I picked this image by Paul Glazier since in my view, it illustrates perfectly how many disparate elements can be pulled together into a cohesive abstracted whole....providing the viewer with a cohesive meaning perhaps, although to me it is more likely to be a poetic and an elusive one.

beyond modernism

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 Dom Ciancibelli raises an interesting issue about contemporary photography at haphazart! Contemporary Abstracts. The issue raised is transgressing modernism and shifting to a postmodern photography practice. It raises the question: can photography be a postmodern art form as well as a modernist one. If so what would the former look like?

This excellent picture----- new year in gaza-----by Mark Valentine would be generally interpreted as a modernist picture: it is abstract, expressionistic and associated with music.Yet it also refers beyond itself as photographic art:

Ciancibelli starts his discussion by quoting from linkwise, who says that:

At the risk if bursting some inflated egos, many images that we see in this forum are at best reiterations and regurgitations of visual issues that modernist painters and photographers resolved decades and indeed centuries ago. Thus there is not a lot to discuss.
My concern here is not to pass judgment on the quality of modernist abstractionist photography but merely to note that abstraction in art has been around a long time---most of the 20th century---and that it is no longer part of the avant-garde movement.
Can we speak of dialectical pictures or images. If so,  is the picture below---- entitled The end of oil 11  by  Peter G.A. Rosén aka  Kritisk massa on Flickr---- an example of one? If it is, then what can it offer those interested in cultural criticism? 


Walter Benjamin understood a dialectical image as an image of the past which carries the desires of the past generations into the present; an image that crystallizes antithetical elements  and where the  "synthesis" of these antithetical elements  is not a movement towards resolution, but the point at which their axes intersect.

The antithetical elements in the above picture is the promise of freedom by the car and  the negative effects of the car on both the environment (dirty air + emission of greenhouse gases)  and our urban fabric.These contradictory tendencies are not resolved in the picture --they intersect ---petrol station and the unsettling garish, greenish tinge. 
 Is there a connection between  representation and responsibility?

The standard response is yes and the answer is usually given in terms of either the artist being responsible for  the truth of the representation, or the artist being ethically responsible in relation to their audience. In this picture---Close----  by Incognita Nom de Plume the responsibility  would refer to the Spanish culture, the family of the dead,  and to the power of the picture and its  possible diverse interpretations by Flickr members.


The standard response goes against, or is a response to,   the notion of art or photography as a lie, or   just fooling around; or the modernist account of art as representation only being responsible to itself--its own form, genre, necessity, etc.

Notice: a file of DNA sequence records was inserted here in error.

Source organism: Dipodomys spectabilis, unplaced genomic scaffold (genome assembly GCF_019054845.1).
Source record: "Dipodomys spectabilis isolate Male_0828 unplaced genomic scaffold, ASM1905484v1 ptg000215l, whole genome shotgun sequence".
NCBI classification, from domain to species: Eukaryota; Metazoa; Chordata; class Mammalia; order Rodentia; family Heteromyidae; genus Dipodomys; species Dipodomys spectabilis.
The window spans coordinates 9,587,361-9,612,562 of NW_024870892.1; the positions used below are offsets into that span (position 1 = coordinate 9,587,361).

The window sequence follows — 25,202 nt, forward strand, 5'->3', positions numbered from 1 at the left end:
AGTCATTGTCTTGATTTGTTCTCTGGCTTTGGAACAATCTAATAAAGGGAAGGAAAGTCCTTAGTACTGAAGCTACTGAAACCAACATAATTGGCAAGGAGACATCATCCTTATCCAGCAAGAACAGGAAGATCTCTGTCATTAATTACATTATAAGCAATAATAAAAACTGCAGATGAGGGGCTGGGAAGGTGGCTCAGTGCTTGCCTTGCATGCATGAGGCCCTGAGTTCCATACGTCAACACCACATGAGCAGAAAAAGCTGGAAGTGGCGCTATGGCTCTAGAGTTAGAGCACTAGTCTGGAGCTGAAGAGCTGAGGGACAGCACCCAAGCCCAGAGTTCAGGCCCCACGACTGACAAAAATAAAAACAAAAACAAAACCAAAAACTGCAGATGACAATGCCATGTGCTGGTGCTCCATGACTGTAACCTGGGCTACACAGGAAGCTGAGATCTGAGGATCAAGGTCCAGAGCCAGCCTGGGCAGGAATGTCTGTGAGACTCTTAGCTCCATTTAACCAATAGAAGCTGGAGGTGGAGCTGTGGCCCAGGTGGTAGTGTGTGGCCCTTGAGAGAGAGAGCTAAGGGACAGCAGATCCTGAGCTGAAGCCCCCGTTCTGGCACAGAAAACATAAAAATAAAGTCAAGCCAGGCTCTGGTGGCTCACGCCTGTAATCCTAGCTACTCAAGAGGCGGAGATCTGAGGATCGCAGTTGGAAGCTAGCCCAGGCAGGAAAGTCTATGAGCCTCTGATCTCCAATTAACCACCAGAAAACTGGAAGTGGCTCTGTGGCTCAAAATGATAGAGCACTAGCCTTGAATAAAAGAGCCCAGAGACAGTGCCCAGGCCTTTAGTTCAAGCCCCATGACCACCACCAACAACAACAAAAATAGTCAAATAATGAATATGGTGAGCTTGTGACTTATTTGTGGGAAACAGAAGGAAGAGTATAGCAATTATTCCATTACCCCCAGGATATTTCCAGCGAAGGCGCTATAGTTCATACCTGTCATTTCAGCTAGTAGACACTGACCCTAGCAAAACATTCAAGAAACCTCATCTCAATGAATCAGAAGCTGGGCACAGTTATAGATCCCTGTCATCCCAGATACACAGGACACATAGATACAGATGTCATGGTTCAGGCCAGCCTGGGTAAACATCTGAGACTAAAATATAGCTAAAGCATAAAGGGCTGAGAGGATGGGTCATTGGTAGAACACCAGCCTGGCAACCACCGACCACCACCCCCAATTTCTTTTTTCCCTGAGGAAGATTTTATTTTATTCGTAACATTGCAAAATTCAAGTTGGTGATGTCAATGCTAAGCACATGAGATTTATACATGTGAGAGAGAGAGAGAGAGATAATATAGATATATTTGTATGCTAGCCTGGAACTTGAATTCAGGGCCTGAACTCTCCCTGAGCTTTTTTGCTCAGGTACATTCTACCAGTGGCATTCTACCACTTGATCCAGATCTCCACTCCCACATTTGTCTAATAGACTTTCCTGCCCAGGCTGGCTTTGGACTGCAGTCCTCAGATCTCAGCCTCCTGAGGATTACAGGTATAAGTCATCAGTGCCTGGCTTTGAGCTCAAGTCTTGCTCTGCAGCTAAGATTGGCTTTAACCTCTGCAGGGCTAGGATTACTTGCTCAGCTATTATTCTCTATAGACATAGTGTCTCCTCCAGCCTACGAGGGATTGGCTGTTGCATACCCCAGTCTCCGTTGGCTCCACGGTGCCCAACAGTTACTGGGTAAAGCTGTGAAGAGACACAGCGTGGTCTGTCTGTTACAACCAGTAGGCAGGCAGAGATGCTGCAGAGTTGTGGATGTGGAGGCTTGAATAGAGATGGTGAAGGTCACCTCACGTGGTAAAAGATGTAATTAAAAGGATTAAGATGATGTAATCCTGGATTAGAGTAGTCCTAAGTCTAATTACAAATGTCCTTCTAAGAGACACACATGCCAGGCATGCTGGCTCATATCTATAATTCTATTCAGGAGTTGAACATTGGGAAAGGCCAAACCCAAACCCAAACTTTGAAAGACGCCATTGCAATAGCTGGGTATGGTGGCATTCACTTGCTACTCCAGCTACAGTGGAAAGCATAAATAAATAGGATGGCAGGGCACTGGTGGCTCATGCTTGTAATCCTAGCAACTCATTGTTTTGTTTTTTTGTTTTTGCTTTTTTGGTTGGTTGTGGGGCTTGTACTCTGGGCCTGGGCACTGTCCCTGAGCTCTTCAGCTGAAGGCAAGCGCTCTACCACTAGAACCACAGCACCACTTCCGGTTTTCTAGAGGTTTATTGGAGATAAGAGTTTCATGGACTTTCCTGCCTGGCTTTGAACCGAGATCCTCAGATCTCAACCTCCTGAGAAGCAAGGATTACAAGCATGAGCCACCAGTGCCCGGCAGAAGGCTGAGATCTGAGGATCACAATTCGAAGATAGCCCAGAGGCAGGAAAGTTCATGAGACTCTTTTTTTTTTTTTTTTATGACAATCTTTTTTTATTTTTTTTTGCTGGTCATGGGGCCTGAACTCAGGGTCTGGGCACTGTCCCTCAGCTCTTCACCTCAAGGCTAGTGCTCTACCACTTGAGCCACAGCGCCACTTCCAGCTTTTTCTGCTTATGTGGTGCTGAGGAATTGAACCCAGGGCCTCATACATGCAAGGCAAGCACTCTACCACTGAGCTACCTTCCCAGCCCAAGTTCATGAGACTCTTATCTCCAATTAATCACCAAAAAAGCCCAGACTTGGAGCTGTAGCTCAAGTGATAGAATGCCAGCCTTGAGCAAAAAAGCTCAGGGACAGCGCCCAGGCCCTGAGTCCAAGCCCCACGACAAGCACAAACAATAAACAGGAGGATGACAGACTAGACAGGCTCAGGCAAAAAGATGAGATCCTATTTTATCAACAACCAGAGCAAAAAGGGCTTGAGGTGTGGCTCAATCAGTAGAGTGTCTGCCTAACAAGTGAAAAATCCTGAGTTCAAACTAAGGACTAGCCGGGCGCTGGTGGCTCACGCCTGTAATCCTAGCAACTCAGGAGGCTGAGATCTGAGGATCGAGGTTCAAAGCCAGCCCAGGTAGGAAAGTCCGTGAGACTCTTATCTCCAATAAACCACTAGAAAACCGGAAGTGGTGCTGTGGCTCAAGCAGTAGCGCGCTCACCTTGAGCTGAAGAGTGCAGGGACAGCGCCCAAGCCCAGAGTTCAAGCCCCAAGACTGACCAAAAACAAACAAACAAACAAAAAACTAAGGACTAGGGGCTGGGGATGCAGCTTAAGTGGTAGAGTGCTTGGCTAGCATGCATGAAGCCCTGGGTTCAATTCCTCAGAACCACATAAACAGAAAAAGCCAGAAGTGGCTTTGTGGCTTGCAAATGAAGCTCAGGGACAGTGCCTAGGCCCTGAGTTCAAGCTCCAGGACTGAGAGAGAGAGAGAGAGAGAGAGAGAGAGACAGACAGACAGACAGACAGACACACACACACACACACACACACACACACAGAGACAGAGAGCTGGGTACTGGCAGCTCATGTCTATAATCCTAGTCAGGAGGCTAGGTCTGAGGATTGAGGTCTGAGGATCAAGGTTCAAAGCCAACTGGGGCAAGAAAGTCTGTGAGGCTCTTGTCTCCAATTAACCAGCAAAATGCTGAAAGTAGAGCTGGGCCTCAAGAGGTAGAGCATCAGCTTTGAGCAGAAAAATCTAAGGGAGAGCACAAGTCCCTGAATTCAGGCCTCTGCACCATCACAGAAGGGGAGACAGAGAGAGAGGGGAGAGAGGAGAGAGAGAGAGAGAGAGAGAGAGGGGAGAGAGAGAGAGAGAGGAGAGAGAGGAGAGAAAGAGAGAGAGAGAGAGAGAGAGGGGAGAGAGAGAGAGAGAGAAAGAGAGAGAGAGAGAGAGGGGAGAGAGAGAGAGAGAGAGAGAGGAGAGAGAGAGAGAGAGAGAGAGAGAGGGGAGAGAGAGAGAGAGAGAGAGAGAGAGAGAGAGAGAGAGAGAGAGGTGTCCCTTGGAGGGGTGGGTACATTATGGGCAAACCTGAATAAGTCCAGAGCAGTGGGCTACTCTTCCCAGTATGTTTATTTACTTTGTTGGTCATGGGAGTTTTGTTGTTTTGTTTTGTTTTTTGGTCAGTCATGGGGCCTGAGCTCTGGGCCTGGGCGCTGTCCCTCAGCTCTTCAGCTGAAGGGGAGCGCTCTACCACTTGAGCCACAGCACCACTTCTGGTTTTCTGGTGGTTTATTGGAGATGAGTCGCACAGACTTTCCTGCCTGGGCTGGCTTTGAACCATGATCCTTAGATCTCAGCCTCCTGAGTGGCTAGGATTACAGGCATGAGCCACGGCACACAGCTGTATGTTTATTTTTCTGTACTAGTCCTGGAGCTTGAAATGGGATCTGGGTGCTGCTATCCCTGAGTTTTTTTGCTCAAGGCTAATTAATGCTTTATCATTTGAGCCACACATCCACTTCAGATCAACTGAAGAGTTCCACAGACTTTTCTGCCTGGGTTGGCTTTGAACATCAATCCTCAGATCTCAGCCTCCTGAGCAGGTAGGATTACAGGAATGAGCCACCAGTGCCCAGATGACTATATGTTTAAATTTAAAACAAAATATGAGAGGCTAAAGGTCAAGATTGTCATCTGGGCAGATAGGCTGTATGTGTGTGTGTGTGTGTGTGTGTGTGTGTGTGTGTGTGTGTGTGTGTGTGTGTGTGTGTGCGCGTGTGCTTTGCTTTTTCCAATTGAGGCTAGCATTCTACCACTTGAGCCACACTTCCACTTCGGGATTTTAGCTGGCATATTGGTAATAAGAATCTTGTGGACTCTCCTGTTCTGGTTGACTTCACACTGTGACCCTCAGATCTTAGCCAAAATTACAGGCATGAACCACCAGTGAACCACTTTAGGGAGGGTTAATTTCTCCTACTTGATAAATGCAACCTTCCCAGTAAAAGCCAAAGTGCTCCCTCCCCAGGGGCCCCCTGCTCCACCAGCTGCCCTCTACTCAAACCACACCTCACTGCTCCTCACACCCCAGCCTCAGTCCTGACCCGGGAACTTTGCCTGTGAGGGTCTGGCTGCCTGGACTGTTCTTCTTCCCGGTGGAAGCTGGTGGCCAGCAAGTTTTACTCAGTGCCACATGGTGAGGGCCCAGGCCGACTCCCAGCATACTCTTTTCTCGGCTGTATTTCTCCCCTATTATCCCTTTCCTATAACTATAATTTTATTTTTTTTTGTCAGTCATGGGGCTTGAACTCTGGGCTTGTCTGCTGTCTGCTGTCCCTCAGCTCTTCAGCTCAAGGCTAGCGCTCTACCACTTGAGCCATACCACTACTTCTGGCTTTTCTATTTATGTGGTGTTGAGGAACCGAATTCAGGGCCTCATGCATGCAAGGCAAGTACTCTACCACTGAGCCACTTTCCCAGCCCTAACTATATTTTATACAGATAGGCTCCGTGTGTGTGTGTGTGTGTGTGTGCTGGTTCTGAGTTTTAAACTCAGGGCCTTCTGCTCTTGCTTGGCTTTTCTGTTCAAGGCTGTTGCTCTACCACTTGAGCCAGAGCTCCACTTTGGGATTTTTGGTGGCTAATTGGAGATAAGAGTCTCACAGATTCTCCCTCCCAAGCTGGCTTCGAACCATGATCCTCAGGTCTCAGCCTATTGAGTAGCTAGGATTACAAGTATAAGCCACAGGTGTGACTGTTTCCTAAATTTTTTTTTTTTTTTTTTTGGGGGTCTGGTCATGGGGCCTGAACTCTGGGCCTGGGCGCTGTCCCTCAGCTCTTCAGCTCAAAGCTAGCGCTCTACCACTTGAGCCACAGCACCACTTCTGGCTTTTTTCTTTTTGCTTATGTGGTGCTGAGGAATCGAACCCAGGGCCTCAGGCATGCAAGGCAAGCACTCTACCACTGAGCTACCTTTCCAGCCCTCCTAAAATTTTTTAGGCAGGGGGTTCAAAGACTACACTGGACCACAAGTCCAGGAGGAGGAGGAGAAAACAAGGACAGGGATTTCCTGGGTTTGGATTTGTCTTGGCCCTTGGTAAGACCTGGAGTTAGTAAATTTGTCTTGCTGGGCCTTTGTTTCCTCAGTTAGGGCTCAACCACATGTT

It is not just the artists who produces the representations who have responsibility ---we, the interpreters of the picture,  have responsibility as well, since our interpretations and the way we frame the image in discourse, is also a representation within a network of social relations.
In concluding Picture Theory WJT Mitchell raises the issue of representation  and what lies beyond it. This picture by casually, krystina  is not just a representation of reflections in a window--it points, or refers, to what lies beyond this particular representation. It suggests that something lies beyond this object (a picture) that seems to stand before us, a thing  standing for something else. The "something else", as suggested by the light in the background,  is some form of transcendence.  

There is a tradition that makes a distinction between visual representation and what is represented. However Mitchell also mentions the aesthetic tradition that holds there is nothing outside representation. Is this picture a way of emphasizing the unpresentable?


Are there different visual ways of allowing the unpresentable to be put forward?

Mitchell says that this is the tradition of the aesthetic sublime, which posits a realm of a negation, of  radical otherness,  and unknowability. The sublime located in pain, death transcendence and the unknowable, is precisely the unrepresentable.

the grid

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The grid has functioned to declare the emergence of modernism. It declares the autonomy of art; walls the visual arts into a realm of exclusive visuality and defends them  them from the intrusions of text;  signifies art turning its  back on nature and its embrace of  geometry with its ideal forms and perfectly precise lines;  and rejects linear perspective and its representation of reality.

If the grid is the figure of modernism, then the "formal layout" of the grid signifies the prefabricated order  of a mathematical coordinate system. Right angles and straight lines were deemed to be so quintessentially modern, so expressive  of the machine age, that it functioned as the cornerstone of Western visual culture for much of the 20th century.


This picture entitled Burning by Mark Valentine and Floebee transgresses the grid of modernism by undercutting it as a figure of static repose and introducing dynamic movement. The flow of energy within the spaces of  the grid indicate that grids are obsolete in network culture.